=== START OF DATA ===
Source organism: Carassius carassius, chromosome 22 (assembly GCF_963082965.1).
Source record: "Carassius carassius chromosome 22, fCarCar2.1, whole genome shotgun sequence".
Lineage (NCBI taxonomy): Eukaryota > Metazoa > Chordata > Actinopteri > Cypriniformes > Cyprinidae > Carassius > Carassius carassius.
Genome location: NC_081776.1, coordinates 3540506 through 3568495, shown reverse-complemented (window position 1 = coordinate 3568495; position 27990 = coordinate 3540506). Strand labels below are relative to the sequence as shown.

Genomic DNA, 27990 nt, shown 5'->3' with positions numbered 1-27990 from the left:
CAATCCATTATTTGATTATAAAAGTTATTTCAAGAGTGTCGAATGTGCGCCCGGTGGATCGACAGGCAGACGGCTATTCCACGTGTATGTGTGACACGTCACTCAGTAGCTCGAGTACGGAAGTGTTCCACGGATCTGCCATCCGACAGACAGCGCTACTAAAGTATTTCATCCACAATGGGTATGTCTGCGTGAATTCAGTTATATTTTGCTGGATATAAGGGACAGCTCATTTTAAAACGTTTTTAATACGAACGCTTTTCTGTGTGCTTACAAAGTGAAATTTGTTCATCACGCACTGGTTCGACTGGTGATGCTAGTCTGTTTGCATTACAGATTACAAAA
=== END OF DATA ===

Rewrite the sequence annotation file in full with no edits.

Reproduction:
Source organism: Carassius carassius, chromosome 22 (assembly GCF_963082965.1).
Source record: "Carassius carassius chromosome 22, fCarCar2.1, whole genome shotgun sequence".
Lineage (NCBI taxonomy): Eukaryota > Metazoa > Chordata > Actinopteri > Cypriniformes > Cyprinidae > Carassius > Carassius carassius.
Genome location: NC_081776.1, coordinates 3540506 through 3568495, shown reverse-complemented (window position 1 = coordinate 3568495; position 27990 = coordinate 3540506). Strand labels below are relative to the sequence as shown.

Genomic DNA, 27990 nt, shown 5'->3' with positions numbered 1-27990 from the left:
CAATCCATTATTTGATTATAAAAGTTATTTCAAGAGTGTCGAATGTGCGCCCGGTGGATCGACAGGCAGACGGCTATTCCACGTGTATGTGTGACACGTCACTCAGTAGCTCGAGTACGGAAGTGTTCCACGGATCTGCCATCCGACAGACAGCGCTACTAAAGTATTTCATCCACAATGGGTATGTCTGCGTGAATTCAGTTATATTTTGCTGGATATAAGGGACAGCTCATTTTAAAACGTTTTTAATACGAACGCTTTTCTGTGTGCTTACAAAGTGAAATTTGTTCATCACGCACTGGTTCGACTGGTGATGCTAGTCTGTTTGCATTACAGATTACAAAA